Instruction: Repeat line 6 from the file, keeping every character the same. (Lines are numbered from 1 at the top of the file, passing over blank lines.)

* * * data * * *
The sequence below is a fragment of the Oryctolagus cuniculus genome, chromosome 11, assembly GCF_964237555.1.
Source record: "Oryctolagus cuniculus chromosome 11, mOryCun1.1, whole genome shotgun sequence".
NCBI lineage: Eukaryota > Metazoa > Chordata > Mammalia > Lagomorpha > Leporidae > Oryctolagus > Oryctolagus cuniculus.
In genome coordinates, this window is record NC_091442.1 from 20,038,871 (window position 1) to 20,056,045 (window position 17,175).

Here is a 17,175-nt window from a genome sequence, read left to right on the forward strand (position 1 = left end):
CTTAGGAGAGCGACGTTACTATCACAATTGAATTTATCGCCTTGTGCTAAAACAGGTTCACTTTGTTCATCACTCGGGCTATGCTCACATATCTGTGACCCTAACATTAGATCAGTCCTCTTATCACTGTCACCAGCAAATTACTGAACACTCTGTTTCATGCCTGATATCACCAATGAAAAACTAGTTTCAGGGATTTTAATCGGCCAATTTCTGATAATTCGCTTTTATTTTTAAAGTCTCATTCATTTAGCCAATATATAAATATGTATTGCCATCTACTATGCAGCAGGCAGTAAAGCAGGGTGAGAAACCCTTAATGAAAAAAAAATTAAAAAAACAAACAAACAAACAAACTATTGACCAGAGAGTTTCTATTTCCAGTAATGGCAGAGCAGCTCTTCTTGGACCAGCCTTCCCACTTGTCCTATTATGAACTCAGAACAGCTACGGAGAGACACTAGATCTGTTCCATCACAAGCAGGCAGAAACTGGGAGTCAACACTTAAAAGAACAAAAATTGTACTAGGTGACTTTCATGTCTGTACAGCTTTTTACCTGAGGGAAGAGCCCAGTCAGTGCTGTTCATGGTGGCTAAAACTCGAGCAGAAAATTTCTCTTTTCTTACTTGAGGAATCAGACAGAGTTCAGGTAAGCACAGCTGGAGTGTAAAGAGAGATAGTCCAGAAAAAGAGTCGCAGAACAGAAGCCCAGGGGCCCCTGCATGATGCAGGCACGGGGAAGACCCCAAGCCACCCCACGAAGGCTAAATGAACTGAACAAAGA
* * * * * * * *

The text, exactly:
CTTAGGAGAGCGACGTTACTATCACAATTGAATTTATCGCCTTGTGCTAAAACAGGTTCACTTTGTTCATCACTCGGGCTATGCTCACATATCTGTGACCCTAACATTAGATCAGTCCTCTTATCACTGTCACCAGCAAATTACTGAACACTCTGTTTCATGCCTGATATCACCAATGAAAAACTAGTTTCAGGGATTTTAATCGGCCAATTTCTGATAATTCGCTTTTATTTTTAAAGTCTCATTCATTTAGCCAATATATAAATATGTATTGCCATCTACTATGCAGCAGGCAGTAAAGCAGGGTGAGAAACCCTTAATGAAAAAAAAATTAAAAAAACAAACAAACAAACAAACTATTGACCAGAGAGTTTCTATTTCCAGTAATGGCAGAGCAGCTCTTCTTGGACCAGCCTTCCCACTTGTCCTATTATGAACTCAGAACAGCTACGGAGAGACACTAGATCTGTTCCATCACAAGCAGGCAGAAACTGGGAGTCAACACTTAAAAGAACAAAAATTGTACTAGGTGACTTTCATGTCTGTACAGCTTTTTACCTGAGGGAAGAGCCCAGTCAGTGCTGTTCATGGTGGCTAAAACTCGAGCAGAAAATTTCTCTTTTCTTACTTGAGGAATCAGACAGAGTTCAGGTAAGCACAGCTGGAGTGTAAAGAGAGATAGTCCAGAAAAAGAGTCGCAGAACAGAAGCCCAGGGGCCCCTGCATGATGCAGGCACGGGGAAGACCCCAAGCCACCCCACGAAGGCTAAATGAACTGAACAAAGA